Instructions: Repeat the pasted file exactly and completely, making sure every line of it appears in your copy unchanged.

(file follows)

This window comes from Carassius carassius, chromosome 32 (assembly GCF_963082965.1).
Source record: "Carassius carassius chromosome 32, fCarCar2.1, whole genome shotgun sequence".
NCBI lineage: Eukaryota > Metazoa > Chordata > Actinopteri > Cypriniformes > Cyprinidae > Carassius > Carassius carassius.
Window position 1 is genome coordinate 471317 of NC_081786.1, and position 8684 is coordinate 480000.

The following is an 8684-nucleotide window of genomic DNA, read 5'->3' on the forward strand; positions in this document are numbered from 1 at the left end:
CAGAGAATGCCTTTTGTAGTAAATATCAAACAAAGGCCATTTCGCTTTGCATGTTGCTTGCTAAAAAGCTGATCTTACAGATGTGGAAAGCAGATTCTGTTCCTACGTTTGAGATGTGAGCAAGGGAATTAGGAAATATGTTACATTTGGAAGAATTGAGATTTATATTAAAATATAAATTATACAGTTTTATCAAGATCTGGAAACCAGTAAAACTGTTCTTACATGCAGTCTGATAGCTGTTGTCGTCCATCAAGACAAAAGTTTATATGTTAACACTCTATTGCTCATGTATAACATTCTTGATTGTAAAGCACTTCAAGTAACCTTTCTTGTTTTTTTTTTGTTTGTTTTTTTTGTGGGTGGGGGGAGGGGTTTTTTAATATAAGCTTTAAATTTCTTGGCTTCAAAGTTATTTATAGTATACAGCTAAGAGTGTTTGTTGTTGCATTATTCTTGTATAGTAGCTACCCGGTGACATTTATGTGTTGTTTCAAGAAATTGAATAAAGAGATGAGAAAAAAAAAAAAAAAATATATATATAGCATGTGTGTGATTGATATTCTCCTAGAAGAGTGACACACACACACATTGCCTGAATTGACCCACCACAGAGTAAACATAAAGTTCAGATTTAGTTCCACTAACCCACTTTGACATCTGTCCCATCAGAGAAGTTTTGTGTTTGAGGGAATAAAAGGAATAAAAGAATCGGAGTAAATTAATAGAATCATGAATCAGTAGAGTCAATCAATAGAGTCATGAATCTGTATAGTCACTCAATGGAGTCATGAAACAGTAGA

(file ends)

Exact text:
This window comes from Carassius carassius, chromosome 32 (assembly GCF_963082965.1).
Source record: "Carassius carassius chromosome 32, fCarCar2.1, whole genome shotgun sequence".
NCBI lineage: Eukaryota > Metazoa > Chordata > Actinopteri > Cypriniformes > Cyprinidae > Carassius > Carassius carassius.
Window position 1 is genome coordinate 471317 of NC_081786.1, and position 8684 is coordinate 480000.

The following is an 8684-nucleotide window of genomic DNA, read 5'->3' on the forward strand; positions in this document are numbered from 1 at the left end:
CAGAGAATGCCTTTTGTAGTAAATATCAAACAAAGGCCATTTCGCTTTGCATGTTGCTTGCTAAAAAGCTGATCTTACAGATGTGGAAAGCAGATTCTGTTCCTACGTTTGAGATGTGAGCAAGGGAATTAGGAAATATGTTACATTTGGAAGAATTGAGATTTATATTAAAATATAAATTATACAGTTTTATCAAGATCTGGAAACCAGTAAAACTGTTCTTACATGCAGTCTGATAGCTGTTGTCGTCCATCAAGACAAAAGTTTATATGTTAACACTCTATTGCTCATGTATAACATTCTTGATTGTAAAGCACTTCAAGTAACCTTTCTTGTTTTTTTTTTGTTTGTTTTTTTTGTGGGTGGGGGGAGGGGTTTTTTAATATAAGCTTTAAATTTCTTGGCTTCAAAGTTATTTATAGTATACAGCTAAGAGTGTTTGTTGTTGCATTATTCTTGTATAGTAGCTACCCGGTGACATTTATGTGTTGTTTCAAGAAATTGAATAAAGAGATGAGAAAAAAAAAAAAAAAATATATATATAGCATGTGTGTGATTGATATTCTCCTAGAAGAGTGACACACACACACATTGCCTGAATTGACCCACCACAGAGTAAACATAAAGTTCAGATTTAGTTCCACTAACCCACTTTGACATCTGTCCCATCAGAGAAGTTTTGTGTTTGAGGGAATAAAAGGAATAAAAGAATCGGAGTAAATTAATAGAATCATGAATCAGTAGAGTCAATCAATAGAGTCATGAATCTGTATAGTCACTCAATGGAGTCATGAAACAGTAGA